Pool allergy

I have started swimming again in a David Lloyd pool - 2k twice a week- after having run the Liverpool Marathon in October and have developed flu like symptoms - running nose congestion sneezing sore throat - which come on almost immediately after I finish but getting worse as the day progresses. I did two sprint tris over the summer and swam a similar amount until Septmber with no problems. Why is this happening and is there anything I can do? Thanks

Comments

  • Its quite normal for a lot of people

    Becconaise is supposed to help as might a nose clip of you can put up with one

  • Happens to me too, but only if I swim for more than an hour or so. As long as I stick to a mile at a time (30 mins-ish) I'm pretty much okay. That's not total pool time though, just total 'serious' training time. If I'm just splashing around relaxing I'm fine for any length of time. Think it's just getting water in my sinuses that causes it...
  • happens to me too, and only started recently after having spent a lifetime of swimming - it is an allergy to the chemicals. I use beconase affter swimming and it is fine. I think other people use it before and after for full effect. You can buy beconase in the chemist, in the allergy section, you just squirt it up your noseimage

    I did find a nose clip worked too, but didn't like wearing the nose clip, and found it messed up my breathing a bit

  • I ended up with sinuses going balistic following swimming... A nose clip sorted me out
  • Beconase works for me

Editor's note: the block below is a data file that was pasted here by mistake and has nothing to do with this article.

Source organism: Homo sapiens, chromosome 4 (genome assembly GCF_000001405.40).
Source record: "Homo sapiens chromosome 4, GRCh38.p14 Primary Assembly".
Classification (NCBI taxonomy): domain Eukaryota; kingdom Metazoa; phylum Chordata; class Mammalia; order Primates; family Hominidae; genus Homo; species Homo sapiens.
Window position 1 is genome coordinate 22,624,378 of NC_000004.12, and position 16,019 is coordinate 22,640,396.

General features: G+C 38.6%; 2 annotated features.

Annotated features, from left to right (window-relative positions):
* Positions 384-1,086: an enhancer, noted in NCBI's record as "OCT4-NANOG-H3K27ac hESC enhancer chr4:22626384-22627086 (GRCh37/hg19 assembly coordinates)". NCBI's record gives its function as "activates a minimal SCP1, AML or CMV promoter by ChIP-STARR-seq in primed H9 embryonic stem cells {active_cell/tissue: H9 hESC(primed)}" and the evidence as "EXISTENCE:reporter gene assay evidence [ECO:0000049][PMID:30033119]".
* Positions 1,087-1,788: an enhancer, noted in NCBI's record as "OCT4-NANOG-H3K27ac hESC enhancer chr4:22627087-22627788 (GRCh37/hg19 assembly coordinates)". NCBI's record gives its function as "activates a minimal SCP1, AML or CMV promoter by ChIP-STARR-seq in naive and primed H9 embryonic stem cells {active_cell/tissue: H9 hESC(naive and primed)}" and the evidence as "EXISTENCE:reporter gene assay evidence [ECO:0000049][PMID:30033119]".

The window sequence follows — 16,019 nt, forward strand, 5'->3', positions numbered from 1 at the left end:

• Another one for beconase - before swimming for me
  • I'm a noseclip fan.....and antihistimines and an inhaler for emergencies.

  • 2Old2Old ✭✭✭
    Thanks for all your input.There is clearly an unanimous approach to dealing with the problem. What I don't get is that I didn't have the problem up to September swimming twice a week in the pool and once in open water but then after a short break it starts from nowhere. I can't say im keen on relying on medication to swim so first when I've recovered from this attack I'm going to try another pool . Pity the open water is closed .
  • Mrs SAMrs SA ✭✭✭

    Yep, i have the same problem.  Beconase works for me too.

  • Another of the streaming nose clan checking in.  My drippiness goes in phases which is probably tied into an underlying hayfever/rhinitis problem.  As well as the remedies suggested above I also use Sudafed (before) when things get particularly bad.  This stops the mucus production for those peak 'post swim' hours. 

  • Yet another - I sneeze for approx. 30 mins after swimming in a pool, my nose runs and throat is sore. Doesn't happen in open water so it has to be chlorine allergy.

  • Same. My local pool switched to bromine though, which I'm fine with. I find quality goggles to keep the water out of my eyes really helps as well - I fit them in freshwater before entering the pool. 

  • I have the same. The noseclip sorted me out a treat. I tried a saline nose spray but that did nothing. It's weird because when I started swimming I had no problems at all - it seems to have 'developed'. It makes no difference if I swim in open water or the pool - the net result is the same. It was really worrying at the time as it was affecting my sleep quality an awful lot.

    Good tip when using a noseclip is to clean the sides of your nose with a bit of soap - stops slippage due to skin oils. Oh, and steer clear of the hard plastic ones and go for the squidgy rubbery ones. IME they are much better.

  • 2Old2Old ✭✭✭

    So many sufferers!

    I swam 2k in my local municipal pool today. The water was cooler than the D Lloyd pool I swam in yesterday and so far so good, no reaction to talk about. That makes me wonder what the different chemicals each swim pool uses. I will have to remember to ask next time.  The answer my be on the lines you suggest Dancing in Spikes.

  • If it's anything like the DL pool my tri club uses then you have my sympathies. Roof went back on, and pool ventilation was not turned on. All the chemicals boiling off in to the air and no where for them to go.